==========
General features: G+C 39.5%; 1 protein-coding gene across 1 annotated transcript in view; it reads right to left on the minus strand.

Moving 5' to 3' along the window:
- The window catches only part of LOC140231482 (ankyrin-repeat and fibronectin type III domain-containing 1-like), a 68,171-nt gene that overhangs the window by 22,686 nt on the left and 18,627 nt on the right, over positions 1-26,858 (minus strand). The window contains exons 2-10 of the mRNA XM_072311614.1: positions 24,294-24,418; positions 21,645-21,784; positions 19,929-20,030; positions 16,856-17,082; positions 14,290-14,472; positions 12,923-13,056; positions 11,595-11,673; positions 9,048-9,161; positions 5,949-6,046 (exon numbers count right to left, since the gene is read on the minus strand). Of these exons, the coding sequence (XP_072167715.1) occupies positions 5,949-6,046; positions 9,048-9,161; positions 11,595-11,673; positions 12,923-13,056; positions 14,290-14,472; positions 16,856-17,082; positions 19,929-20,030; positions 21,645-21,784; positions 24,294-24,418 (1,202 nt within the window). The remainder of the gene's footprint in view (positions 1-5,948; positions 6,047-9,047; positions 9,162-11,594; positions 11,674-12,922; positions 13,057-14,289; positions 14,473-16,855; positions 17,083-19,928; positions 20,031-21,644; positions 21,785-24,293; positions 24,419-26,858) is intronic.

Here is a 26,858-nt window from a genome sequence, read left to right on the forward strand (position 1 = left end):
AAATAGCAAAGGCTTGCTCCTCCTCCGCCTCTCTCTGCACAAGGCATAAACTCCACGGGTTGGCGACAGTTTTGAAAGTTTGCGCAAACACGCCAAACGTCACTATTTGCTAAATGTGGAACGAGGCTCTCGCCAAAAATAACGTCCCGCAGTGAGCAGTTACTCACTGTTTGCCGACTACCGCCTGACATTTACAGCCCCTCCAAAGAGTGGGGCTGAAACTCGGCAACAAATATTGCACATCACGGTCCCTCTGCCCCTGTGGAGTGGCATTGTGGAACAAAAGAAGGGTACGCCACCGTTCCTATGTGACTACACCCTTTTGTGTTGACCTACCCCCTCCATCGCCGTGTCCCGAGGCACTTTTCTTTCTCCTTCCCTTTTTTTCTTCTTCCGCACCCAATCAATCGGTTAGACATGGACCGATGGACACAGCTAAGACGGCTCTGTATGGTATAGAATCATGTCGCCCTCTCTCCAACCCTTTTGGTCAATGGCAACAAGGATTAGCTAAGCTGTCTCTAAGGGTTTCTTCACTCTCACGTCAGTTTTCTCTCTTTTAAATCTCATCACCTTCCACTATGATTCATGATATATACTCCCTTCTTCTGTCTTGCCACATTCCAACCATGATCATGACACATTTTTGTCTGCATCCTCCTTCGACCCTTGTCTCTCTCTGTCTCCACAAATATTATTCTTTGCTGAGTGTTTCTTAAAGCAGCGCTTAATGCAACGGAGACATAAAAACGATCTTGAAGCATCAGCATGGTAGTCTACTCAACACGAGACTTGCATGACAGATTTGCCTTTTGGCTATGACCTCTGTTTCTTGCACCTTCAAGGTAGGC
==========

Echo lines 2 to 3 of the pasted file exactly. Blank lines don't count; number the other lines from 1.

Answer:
Moving 5' to 3' along the window:
- The window catches only part of LOC140231482 (ankyrin-repeat and fibronectin type III domain-containing 1-like), a 68,171-nt gene that overhangs the window by 22,686 nt on the left and 18,627 nt on the right, over positions 1-26,858 (minus strand). The window contains exons 2-10 of the mRNA XM_072311614.1: positions 24,294-24,418; positions 21,645-21,784; positions 19,929-20,030; positions 16,856-17,082; positions 14,290-14,472; positions 12,923-13,056; positions 11,595-11,673; positions 9,048-9,161; positions 5,949-6,046 (exon numbers count right to left, since the gene is read on the minus strand). Of these exons, the coding sequence (XP_072167715.1) occupies positions 5,949-6,046; positions 9,048-9,161; positions 11,595-11,673; positions 12,923-13,056; positions 14,290-14,472; positions 16,856-17,082; positions 19,929-20,030; positions 21,645-21,784; positions 24,294-24,418 (1,202 nt within the window). The remainder of the gene's footprint in view (positions 1-5,948; positions 6,047-9,047; positions 9,162-11,594; positions 11,674-12,922; positions 13,057-14,289; positions 14,473-16,855; positions 17,083-19,928; positions 20,031-21,644; positions 21,785-24,293; positions 24,419-26,858) is intronic.